Able’s website provides a fair amount of information that will help you understand their products. The customer service is similarly transparent and willing to share information without annoying sales practices.

Able is an avid supporter of the Small Business Borrower’s Bill of Rights, a list created by the Small Business Lending Coalition. The bill lays out the fundamental rights of business owners seeking financing. You can read the whole list via the link, but you won’t be surprised to learn that the first item on the list addresses transparency.

Customer Service and Technical Support

For those who aren’t quite ready to talk to a real person, Able has relatively in-depth FAQ’s on their website for each of their funding products.

Otherwise, Able provides customer support in the form of phone or email. For less formal means of communication, the company has Twitter and Facebook accounts.

Negative Reviews and Complaints

Perhaps it’s due to the un-Googleability of its name, or because Able has only been operating on a national scale for a short amount of time, but there are very few reviews of Able on the web, positive or negative.

The company has a profile on the Better Business Bureau with an A+ rating, but is not currently accredited. Otherwise, the lender does not have an active presence on any review sites.

Here are the few criticisms I’ve come across regarding this lender’s services:

  • Backer contributions repaid last: Repayment goes like this: during the first 3/4 of repayment, everything you repay goes towards settling your debt with Able. During this time, your backers collect interest. However, they don’t start regaining capital until the last quarter of the loan term. If you default within the first 3/4 of the loan term, your backers will lose 100% of their investment. So, from a backer perspective, the loan carries a significant amount of risk compared to more traditional P2P lenders.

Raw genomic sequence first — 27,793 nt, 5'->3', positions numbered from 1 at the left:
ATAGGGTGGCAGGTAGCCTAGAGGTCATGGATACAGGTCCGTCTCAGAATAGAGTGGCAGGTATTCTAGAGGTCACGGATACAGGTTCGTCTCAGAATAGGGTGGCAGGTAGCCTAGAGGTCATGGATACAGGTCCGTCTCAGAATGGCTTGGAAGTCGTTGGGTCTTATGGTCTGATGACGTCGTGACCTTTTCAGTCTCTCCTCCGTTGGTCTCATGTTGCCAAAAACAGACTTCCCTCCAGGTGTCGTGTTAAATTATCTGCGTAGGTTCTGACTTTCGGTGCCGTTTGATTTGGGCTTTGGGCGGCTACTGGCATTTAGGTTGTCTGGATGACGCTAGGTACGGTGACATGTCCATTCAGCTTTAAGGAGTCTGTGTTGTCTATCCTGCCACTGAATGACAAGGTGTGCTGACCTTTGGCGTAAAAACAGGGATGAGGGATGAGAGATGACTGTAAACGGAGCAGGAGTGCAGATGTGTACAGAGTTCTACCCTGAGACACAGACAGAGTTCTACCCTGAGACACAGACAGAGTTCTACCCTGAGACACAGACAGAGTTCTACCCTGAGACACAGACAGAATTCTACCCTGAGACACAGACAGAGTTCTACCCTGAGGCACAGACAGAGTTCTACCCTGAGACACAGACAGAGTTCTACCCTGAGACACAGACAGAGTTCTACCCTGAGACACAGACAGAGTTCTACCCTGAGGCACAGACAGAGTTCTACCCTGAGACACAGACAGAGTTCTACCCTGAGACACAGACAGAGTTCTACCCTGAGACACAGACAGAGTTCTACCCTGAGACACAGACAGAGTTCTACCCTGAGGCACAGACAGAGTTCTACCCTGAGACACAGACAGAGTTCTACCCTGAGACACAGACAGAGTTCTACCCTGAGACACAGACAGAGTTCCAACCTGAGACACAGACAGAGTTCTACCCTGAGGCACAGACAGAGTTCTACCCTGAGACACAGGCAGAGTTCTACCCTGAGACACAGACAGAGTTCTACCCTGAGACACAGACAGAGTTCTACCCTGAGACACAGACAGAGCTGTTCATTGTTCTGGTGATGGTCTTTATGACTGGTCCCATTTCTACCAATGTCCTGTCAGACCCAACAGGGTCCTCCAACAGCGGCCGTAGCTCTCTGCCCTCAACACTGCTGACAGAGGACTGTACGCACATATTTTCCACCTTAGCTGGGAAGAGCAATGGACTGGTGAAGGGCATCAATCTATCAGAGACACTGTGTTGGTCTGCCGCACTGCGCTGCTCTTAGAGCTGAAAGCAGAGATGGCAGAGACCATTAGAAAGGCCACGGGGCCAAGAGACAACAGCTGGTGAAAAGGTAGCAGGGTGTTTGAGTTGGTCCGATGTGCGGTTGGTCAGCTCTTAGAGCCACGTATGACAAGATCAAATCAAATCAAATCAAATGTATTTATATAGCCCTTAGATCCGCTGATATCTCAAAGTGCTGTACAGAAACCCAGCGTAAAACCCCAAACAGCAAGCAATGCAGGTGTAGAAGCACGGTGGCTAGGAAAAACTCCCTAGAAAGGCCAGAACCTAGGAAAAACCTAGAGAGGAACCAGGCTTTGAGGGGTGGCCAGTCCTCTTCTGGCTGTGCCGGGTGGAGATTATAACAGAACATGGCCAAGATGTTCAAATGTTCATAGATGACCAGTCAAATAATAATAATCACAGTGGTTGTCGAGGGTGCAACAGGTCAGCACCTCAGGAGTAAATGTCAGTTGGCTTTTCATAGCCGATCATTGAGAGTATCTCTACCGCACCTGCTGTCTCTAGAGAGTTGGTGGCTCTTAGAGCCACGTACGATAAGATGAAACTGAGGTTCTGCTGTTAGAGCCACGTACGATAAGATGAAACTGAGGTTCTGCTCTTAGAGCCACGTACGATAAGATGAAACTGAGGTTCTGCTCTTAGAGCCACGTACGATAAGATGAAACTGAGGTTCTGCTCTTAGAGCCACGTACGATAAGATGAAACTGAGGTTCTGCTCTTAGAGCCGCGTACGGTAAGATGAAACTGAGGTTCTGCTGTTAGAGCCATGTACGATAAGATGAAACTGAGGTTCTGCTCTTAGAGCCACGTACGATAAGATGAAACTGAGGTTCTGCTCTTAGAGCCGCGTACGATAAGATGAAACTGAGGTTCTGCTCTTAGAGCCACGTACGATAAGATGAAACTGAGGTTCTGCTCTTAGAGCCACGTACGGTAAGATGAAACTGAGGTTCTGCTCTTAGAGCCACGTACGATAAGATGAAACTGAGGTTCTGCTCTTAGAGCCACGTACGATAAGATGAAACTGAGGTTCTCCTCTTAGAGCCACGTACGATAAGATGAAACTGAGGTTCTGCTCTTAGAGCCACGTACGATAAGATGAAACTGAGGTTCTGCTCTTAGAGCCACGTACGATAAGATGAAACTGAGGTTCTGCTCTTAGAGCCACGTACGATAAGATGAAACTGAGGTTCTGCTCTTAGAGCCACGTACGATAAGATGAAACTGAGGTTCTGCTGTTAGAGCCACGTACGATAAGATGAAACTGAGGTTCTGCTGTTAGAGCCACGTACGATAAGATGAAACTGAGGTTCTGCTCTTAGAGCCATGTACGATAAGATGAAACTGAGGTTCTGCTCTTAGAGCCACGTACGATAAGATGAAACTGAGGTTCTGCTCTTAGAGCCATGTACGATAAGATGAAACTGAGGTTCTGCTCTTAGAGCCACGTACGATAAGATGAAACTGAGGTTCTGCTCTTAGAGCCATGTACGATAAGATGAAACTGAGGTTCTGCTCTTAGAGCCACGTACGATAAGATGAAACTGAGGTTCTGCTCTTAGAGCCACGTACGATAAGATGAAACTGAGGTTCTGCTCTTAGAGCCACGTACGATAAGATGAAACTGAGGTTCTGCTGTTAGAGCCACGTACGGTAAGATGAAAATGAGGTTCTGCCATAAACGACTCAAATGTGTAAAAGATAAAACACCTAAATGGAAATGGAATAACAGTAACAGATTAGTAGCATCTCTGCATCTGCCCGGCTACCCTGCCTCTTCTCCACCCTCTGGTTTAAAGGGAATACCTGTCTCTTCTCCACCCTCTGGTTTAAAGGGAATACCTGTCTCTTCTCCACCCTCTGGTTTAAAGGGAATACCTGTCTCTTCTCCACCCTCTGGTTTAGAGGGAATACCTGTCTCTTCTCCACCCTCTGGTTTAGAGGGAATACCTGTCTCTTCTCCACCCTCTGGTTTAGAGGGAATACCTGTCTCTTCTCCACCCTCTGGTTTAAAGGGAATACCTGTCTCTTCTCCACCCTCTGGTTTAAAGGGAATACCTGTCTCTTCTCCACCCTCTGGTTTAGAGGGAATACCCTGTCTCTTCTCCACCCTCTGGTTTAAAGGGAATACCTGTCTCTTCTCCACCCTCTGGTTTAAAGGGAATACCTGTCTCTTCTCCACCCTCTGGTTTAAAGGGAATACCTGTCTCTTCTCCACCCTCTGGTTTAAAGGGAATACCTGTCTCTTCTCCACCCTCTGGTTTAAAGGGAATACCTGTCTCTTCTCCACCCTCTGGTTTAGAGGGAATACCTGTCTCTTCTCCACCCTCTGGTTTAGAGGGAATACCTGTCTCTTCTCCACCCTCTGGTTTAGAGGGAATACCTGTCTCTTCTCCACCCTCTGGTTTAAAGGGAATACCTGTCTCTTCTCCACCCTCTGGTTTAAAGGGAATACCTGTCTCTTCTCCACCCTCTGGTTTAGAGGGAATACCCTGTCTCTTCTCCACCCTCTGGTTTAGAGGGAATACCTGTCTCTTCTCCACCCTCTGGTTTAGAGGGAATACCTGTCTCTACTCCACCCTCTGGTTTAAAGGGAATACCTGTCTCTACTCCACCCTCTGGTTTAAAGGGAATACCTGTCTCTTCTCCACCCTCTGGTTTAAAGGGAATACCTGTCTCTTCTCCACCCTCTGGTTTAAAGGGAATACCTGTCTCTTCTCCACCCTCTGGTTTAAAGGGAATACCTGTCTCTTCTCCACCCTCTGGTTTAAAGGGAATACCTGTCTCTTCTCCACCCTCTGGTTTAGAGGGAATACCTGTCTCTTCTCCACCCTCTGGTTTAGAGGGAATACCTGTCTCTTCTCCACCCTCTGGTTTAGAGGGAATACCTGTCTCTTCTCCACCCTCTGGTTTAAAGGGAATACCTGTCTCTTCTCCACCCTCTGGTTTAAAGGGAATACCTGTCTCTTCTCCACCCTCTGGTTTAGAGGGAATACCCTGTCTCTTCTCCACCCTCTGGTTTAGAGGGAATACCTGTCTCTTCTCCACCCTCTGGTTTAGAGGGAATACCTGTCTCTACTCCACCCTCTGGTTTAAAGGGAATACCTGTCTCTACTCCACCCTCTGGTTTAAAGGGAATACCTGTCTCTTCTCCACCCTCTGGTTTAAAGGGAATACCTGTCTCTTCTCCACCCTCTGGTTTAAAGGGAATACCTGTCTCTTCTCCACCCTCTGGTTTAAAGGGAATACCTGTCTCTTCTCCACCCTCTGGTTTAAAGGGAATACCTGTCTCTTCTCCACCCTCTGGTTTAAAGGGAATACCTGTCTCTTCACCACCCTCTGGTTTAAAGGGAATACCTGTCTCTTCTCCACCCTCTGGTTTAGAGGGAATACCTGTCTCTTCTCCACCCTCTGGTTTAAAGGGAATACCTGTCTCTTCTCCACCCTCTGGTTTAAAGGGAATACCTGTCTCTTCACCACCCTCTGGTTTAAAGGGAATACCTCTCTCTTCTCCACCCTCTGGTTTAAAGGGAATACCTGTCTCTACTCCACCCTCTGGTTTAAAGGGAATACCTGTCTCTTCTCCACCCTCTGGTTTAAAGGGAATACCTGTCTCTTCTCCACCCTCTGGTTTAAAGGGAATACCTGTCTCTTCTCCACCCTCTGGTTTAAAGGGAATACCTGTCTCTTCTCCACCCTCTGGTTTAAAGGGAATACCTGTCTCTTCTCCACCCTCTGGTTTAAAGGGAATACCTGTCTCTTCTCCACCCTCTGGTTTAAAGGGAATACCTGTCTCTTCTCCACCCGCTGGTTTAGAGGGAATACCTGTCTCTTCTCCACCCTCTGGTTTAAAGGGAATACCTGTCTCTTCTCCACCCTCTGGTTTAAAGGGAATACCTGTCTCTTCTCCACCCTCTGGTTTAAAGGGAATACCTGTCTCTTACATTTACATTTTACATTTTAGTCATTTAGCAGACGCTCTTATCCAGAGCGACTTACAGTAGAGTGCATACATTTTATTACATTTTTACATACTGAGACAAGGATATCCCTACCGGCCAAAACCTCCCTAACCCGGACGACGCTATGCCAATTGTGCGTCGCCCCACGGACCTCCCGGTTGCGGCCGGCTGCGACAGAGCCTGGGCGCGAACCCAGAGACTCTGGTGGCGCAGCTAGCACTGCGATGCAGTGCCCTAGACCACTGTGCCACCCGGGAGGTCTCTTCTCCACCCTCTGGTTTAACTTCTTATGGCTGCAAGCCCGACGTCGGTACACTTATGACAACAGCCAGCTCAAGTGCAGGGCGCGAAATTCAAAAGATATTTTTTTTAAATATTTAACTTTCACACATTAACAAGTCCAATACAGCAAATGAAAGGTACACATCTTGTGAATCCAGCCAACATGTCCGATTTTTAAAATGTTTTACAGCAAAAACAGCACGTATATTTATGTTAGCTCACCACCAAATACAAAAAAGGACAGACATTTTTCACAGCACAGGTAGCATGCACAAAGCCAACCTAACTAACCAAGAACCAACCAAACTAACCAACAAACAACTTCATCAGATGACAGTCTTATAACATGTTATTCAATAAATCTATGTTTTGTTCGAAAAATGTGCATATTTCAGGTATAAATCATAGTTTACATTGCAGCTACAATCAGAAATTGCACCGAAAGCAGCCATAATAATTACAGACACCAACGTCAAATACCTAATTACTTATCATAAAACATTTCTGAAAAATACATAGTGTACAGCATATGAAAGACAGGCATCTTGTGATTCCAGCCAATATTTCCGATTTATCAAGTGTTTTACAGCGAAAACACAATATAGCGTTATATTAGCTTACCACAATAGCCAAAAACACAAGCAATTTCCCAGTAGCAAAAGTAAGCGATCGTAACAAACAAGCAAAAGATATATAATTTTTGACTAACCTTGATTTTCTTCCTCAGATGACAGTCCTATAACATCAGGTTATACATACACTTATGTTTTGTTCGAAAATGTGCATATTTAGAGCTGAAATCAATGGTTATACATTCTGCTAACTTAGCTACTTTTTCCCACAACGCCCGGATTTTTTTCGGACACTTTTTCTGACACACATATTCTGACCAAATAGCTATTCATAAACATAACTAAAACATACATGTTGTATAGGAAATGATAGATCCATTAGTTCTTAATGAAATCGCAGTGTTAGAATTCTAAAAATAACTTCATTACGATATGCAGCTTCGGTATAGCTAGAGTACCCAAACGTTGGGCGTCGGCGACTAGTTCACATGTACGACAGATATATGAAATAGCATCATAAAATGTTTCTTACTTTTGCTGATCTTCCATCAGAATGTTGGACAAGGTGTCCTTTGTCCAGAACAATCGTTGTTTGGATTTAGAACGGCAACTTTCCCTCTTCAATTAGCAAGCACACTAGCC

• Privacy policy issues: You know how you’re giving Able access to important personal and financial information? They seem to have a pretty laid-back attitude towards keeping it safe. From their Privacy Policy (last accessed 5/24/2017):

    Able uses certain physical, managerial, and technical safeguards to preserve the integrity and security of your personal information. Able cannot, however, ensure or warrant the security of any information you transmit to Able, and you do so at your own risk. Once Able receives any information from you, it makes commercially reasonable efforts to ensure the security of its systems. However, this is not a guarantee that such information may not be accessed, disclosed, altered, or destroyed by breach of any of Able’s physical, technical, or managerial safeguards.

    I’m not sure whether this is just Able being brutally honest, a poorly phrased clause, or what, but it’s certainly not a vote of confidence in favor of Able’s security.

It’s also worth noting that Able has been accused of being a scam. While Able certainly offers an odd financing product, and you should certainly not give your friends and family’s money to any old company, this service is not a scam. Able has been in operation for a few years now and has been covered by many media outlets including EntrepreneurBuzzfeed, and, more recently, Crowdfund Insider.

Positive Reviews and Testimonials

Able has several testimonials on their website, and you can find a number of news articles that involve merchants who have received financing from this lender.

Quite simply, merchants like the idea behind Able. Because this lender, a third party, provides a structure that includes a repayment schedule and interest, backers are more comfortable contributing money to a fledgling business. And once you’ve got the backers on board, Able is on board as well, with potentially lower interest rates than you’ll find elsewhere.

But we’d like to hear from merchants in a neutral setting! Have you done business with Able Lending? Was it a good experience or bad? Leave a message in the comments!

Final Verdict

If you have friends, family, or other people in your life who want to contribute money to your business, Able is a fantastic way to leverage those funds to access even more money. Able has lower rates and fees in comparison to other lenders, transparent customer service, and a relatively easy funding process.

However, anybody who is interested in Able might want to take a look at some other lenders before settling, especially if you don’t want to invest time time and resources into gathering backers from your own life.

Interested in your other options? Check out a comparison of our favorite business lenders, or our full list of small business loan reviews.

Bianca Crouse

Bianca Crouse

Bianca is a writer from the Pacific Northwest. As a product of the digital age, she likes absorbing large amounts of information and figures she might as well pass it on. When not staring at a screen, she is probably foraging for food outside, playing board games, or harassing somebody with theories about that movie she just watched.
Bianca Crouse
Leave a comment

No Comments

Leave a Reply

Your email address will not be published. Required fields are marked *

Your Review

Comment moderation is enabled. Your comment may take some time to appear.
Please read the "User Review and Comment Policy" before posting.